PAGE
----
Posts Tagged ‘English’

Staffordshire pottery cradle, c.1820

Saturday, July 20th, 2013

Miniature pottery cradles were a popular form of wedding gift throughout the UK during the late 17th to mid-19th century. The not-too-subtle message to the newlyweds was to encourage fertility. This humble example, measuring 3″ high by 3-3/4″ long, is made from yellow glazed pottery and decorated with an incised circle pattern. It was made in Staffordshire, England, in the early 1800s. Perhaps after the young couple took the hint of the cradle’s implied message and had a child, the little darling grew up and one day broke the cradle. But one can’t blame the child who simply thought the cradle was a toy to be played with and not a symbol of its own mere existence. Distraught over their broken gift, the couple took the two halves to a china mender who repaired the cradle using two 3/4″ metal staples. Although the cradle is back in one piece and suitable for displaying, the obtrusive scars bear witness to the unfortunate event.





This grouping has similar cradles with molded babies in swaddling, rarer than my empty one.


Photo courtesy of John Howard

Basket case Victorian dish, c.1850

Saturday, May 11th, 2013

In honor of Mother’s Day, I am featuring a dish that only a mother could love. I believe it to be English from the mid 1800s and made of porcelain with hand painted decoration in cobalt, drab and gold. It is marked on the bottom with the numbers 4 over 554 and measures 9″ x 10″. This is truly one of the saddest antiques with inventive repairs I have ever seen, and believe me, it took much inner soul searching just to purchase it. I am breaking with tradition and showing the underside of the plate first. Take a deep breath…this is not going to be pretty.



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This dish must have held great sentimental value for its original owner. In order to make it “whole” again after being shattered over 100 years ago, it was professionally repaired using 10 large metal staples, overpainted to mask the unsightly raw material. Sadly, the dish was dropped AGAIN, resulting in the loss of 3 staples and a sloppy glue job, now yellow with age. To add insult to injury, later in life it was bound with a cat’s cradle worth of string and cord, so it could proudly hang on a wall for all the world to see the tenacity of this unlikely survivor.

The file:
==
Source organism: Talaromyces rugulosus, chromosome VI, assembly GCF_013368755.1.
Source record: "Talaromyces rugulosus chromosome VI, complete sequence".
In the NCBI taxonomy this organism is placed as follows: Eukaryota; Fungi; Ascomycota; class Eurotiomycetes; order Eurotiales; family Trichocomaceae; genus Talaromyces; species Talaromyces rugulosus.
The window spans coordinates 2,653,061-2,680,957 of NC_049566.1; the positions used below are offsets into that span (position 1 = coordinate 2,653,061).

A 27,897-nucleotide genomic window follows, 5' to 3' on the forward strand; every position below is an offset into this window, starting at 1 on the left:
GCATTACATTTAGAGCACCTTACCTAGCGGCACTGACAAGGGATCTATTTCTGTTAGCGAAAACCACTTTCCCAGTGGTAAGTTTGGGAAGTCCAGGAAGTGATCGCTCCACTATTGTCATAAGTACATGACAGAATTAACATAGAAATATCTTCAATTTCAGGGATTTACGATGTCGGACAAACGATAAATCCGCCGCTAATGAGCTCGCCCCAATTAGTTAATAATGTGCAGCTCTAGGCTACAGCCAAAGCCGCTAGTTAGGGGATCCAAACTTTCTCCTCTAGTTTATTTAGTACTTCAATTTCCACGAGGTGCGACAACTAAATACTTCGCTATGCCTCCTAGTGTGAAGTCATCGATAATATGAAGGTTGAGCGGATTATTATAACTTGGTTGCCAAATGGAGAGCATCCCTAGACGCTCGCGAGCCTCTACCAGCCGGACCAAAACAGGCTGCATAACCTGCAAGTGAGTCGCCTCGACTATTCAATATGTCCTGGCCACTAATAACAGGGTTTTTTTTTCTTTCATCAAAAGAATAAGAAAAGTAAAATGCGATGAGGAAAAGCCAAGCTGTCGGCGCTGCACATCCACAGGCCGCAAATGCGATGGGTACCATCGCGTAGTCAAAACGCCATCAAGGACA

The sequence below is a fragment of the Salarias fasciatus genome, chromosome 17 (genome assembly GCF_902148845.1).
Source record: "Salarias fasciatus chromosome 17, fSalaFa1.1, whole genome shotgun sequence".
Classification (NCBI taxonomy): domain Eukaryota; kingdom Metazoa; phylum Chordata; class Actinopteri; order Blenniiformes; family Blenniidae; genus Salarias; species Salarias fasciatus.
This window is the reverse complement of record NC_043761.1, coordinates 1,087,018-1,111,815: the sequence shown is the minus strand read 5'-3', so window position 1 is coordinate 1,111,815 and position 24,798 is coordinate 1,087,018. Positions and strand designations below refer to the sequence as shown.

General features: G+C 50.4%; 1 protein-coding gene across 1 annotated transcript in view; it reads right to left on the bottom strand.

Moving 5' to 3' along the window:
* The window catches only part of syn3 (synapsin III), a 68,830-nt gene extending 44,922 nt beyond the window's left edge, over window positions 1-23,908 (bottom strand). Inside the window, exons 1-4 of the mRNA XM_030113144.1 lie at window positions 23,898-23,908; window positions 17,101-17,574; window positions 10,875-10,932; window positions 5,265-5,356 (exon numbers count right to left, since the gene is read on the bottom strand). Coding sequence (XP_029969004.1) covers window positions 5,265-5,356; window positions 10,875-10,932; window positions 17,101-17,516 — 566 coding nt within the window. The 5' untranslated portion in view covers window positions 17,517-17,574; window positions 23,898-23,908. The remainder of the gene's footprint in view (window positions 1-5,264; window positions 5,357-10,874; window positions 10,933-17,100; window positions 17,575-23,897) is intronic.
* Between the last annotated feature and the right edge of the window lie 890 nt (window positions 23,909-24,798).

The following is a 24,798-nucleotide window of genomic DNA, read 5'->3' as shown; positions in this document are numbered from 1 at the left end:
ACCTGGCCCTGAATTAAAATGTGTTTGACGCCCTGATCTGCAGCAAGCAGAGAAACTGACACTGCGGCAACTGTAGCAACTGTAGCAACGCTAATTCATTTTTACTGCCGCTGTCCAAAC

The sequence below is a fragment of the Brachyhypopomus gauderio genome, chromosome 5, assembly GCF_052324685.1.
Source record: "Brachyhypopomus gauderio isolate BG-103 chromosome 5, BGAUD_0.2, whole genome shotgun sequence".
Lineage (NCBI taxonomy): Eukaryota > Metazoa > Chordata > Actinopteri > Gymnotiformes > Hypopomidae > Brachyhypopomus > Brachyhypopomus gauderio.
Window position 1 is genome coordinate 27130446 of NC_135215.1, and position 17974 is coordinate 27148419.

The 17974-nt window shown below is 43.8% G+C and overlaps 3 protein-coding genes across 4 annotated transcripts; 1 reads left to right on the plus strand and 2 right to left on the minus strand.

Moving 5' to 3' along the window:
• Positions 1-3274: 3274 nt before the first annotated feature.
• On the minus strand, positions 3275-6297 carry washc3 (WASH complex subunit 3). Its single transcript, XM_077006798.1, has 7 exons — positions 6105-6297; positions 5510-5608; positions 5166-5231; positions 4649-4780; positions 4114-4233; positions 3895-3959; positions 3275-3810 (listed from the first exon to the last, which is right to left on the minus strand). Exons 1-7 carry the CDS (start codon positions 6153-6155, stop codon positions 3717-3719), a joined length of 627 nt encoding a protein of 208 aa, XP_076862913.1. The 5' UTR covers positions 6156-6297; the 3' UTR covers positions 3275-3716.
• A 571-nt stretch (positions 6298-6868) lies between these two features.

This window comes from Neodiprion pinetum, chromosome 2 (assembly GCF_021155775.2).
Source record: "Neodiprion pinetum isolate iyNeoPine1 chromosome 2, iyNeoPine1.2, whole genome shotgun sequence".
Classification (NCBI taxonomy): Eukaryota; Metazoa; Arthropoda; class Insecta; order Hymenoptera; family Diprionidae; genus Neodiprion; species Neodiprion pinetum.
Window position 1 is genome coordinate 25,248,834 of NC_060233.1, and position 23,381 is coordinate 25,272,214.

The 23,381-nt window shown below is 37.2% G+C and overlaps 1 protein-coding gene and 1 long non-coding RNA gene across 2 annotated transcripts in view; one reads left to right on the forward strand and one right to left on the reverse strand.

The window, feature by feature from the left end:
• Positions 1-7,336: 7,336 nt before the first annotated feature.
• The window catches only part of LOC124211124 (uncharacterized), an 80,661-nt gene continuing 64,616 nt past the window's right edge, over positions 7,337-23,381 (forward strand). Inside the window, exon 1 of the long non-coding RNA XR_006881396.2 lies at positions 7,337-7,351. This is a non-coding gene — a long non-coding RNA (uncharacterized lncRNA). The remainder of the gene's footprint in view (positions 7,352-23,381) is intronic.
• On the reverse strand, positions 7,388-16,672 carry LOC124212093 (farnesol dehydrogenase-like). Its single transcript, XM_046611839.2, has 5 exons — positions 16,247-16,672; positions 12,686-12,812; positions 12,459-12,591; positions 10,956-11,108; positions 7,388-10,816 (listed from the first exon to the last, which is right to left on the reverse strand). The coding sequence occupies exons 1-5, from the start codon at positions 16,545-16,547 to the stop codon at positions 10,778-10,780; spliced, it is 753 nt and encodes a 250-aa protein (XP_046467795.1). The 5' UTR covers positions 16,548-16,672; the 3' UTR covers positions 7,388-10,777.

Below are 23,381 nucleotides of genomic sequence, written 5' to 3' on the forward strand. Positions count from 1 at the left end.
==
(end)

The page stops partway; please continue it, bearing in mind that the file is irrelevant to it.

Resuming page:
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Redware vixen stirrup cup, c.1775

Sunday, April 28th, 2013

This redware pottery figural stirrup cup was made in England in the third quarter of the 18th century and is in the form of a cunning little vixen’s head. L-shaped, it measures 4″ tall by 6-1/4″ wide and is freestanding, which is unusual, as most stirrup cups are base-less and unable to stand on their own. Stirrup cups, traditionally filled with port or sherry, were given to guests as a parting drink at the conclusion of a fox hunt, while their feet were still in their stirrups. This tradition began in the United Kingdom in the 18th century and continued for hundreds of years. As this sport never ended well for the fox, it was finally banned in Scotland in 2002 and in England and Wales just three years later.




The original handle must have broken off after an inebriated hunter grabbed the cup at the conclusion of the hunt, downed his sherry, then promptly fell off his horse, dropping and breaking the prized vessel. I imagine the host was not pleased by the guest’s unruly behavior and surely did not invite him back anytime soon. Luckily, a metalsmith, most likely in the 19th century, came to the rescue and fashioned a new handle with support bands, thus enabling another, more sober guest to stay in the saddle and toast his gracious host.



An original paper label on the bottom links this cup to esteemed collector and author Frank Falkner of Cheshire, England. The June 1905 issue of Glass and Pottery World contains an article that includes this amusing excerpt: “Mr. Falkner and Mr. Lidelstham had a hobby for old pottery, but they did not follow the usual practice of collectors by acquiring rare specimens of old Sevres, Worcester, Crown Derby, Wedgwood or others of the same high class. They directed their attention to the homely figures and ornaments with which ‘the rural population of a century ago used to deck their dresser or mantel shelf. These common rustic figures, made by men who were little more than peasants themselves, had been passed over in silence for the most part even in ceramic histories.'”


The Stirrup Cup by Heywood Hardy (1842-1933) shows hunters being offered drinks in figural stirrup cups by their host.


Another fine example of a rare L-shaped stirrup cup, this one is in the form of a hare, and still with its original handle.


Photo courtesy of Earle D. Vandekar

Worcester teapot with thimble spout, c.1770

Sunday, April 14th, 2013

A fine example of a globular form porcelain teapot made in England by Worcester in the 3rd quarter of the 18th century, it is hand painted with polychrome enamels in the Conjurer pattern, with unusual cobalt blue underglaze rim decoration.



Teapot measures  7-1/2″ wide from handle to spout and stands 4-1/2″ high minus its original flower finial lid. Metal replacement spouts on teapots are one of the most common inventive repairs I encounter and I have dozens of examples ranging from crudely cut tin, to ornately chased silver.